So if you haven't figured out what you're doing this summer, you're not alone. And guess what? It's OKAY! Your kids will be fine and so will you.

Originally posted on Kristen Hewitt's blog. Check out her post on 30 ways to have fun doing almost nothing this summer.

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In the moments after we give birth, we desperately want to hear our baby cry. In the middle of the night a few months later it's no longer exactly music to our ears, but those cries aren't just telling us that baby needs a night feeding: They're also giving us a hint at what our children may sound like as kindergarteners, and adults.

New research published in the journal Biology Letters suggests the pitch of a 4-month-old's cry predicts the pitch they'll use to ask for more cookies at age five and maybe even later on as adults.

The study saw 2 to 5-month olds recorded while crying. Five years later, the researchers hit record again and chatted with the now speaking children. Their findings, combined with previous work on the subject, suggest it's possible to figure out what a baby's voice will sound like later in life, and that the pitch of our adult voices may be traceable back to the time we spend in utero. Further studies are needed, but scientists are very interested in how factors before birth can impact decades later.

"In utero, you have a lot of different things that can alter and impact your life — not only as a baby, but also at an adult stage," one of the authors of the study, Nicolas Mathevon, told the New York Times.

The New York Times also spoke with Carolyn Hodges, an assistant professor of anthropology at Boston University who was not involved in the study. According to Hodges, while voice pitch may not seem like a big deal, it impacts how we perceive people in very real ways.

Voice pitch is a factor in how attractive we think people are, how trustworthy. But why we find certain pitches more or less appealing isn't known. "There aren't many studies that address these questions, so that makes this research especially intriguing," Hodges said, adding that it "suggests that individual differences in voice pitch may have their origins very, very early in development."

So the pitch of that midnight cry may have been determined months ago, and it may determine part of your child's future, too. There are still so many things we don't know, but as parents we do know one thing: Our babies cries (as much as we don't want to hear them all the time) really are something special.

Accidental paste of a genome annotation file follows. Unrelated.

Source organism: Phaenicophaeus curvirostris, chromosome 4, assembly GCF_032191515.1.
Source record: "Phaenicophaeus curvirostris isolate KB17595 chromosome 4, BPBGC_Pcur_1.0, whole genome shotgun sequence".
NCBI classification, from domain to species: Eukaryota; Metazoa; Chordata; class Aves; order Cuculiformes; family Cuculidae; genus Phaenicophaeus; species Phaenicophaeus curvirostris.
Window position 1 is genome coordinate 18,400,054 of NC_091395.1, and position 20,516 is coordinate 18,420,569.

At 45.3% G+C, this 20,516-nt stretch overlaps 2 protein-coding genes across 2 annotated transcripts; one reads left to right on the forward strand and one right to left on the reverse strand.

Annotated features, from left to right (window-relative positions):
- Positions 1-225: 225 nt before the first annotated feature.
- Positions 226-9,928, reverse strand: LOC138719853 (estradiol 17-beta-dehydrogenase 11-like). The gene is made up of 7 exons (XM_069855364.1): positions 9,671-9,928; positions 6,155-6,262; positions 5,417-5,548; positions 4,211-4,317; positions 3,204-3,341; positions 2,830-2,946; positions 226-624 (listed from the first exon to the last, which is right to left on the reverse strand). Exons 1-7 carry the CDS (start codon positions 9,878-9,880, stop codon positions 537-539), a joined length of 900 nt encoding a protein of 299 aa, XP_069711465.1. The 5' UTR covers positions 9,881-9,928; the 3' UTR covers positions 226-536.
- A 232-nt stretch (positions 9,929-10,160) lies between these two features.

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When we consider all the skills our kids will need to succeed in the future, what comes to mind? Perhaps creativity, tech skills, or an excellent understanding of math might be at the top of many parents' lists. Social-emotional skills, like empathy, compassion, or the ability to understand another person's viewpoint may not be the ones you thought of right away, but deep down you know they matter.

We've all had those co-workers who didn't know how to listen to our ideas or friends who couldn't compromise with others. We know that in the work world and in our personal life, emotional skills are key to developing and maintaining healthy relationships.

If you are the parent of a toddler, you know that young children are inherently self-centered. It's not some faulty aspect of their character or a misstep of parenting skills. Young children simply do not have the brain maturity to consider another person's perspective or needs just yet—their brain physically is not ready to handle that kind of mental work.

However, child development research shows us that we can do a few things along the developmental path to help foster social-emotional skills in our kids. With a little help from us, our kids' brains can develop with meaningful connections that tune them into the feelings of others.

Here's how:

1. Treat others how you want your kids to treat others.

How we talk to our kids becomes their internal dialogue. We know from research that this goes for emotional skills as well. A recent study showed that when parents talk to their kids more about how other people might be feeling, the kids had better perspective-taking abilities—the ability to see a situation from another person's point of view.

This, of course, is the basis of many emotional skills, especially empathy. Just by talking about another person's feelings, kids begin to develop those crucial brain connections that help them develop empathy.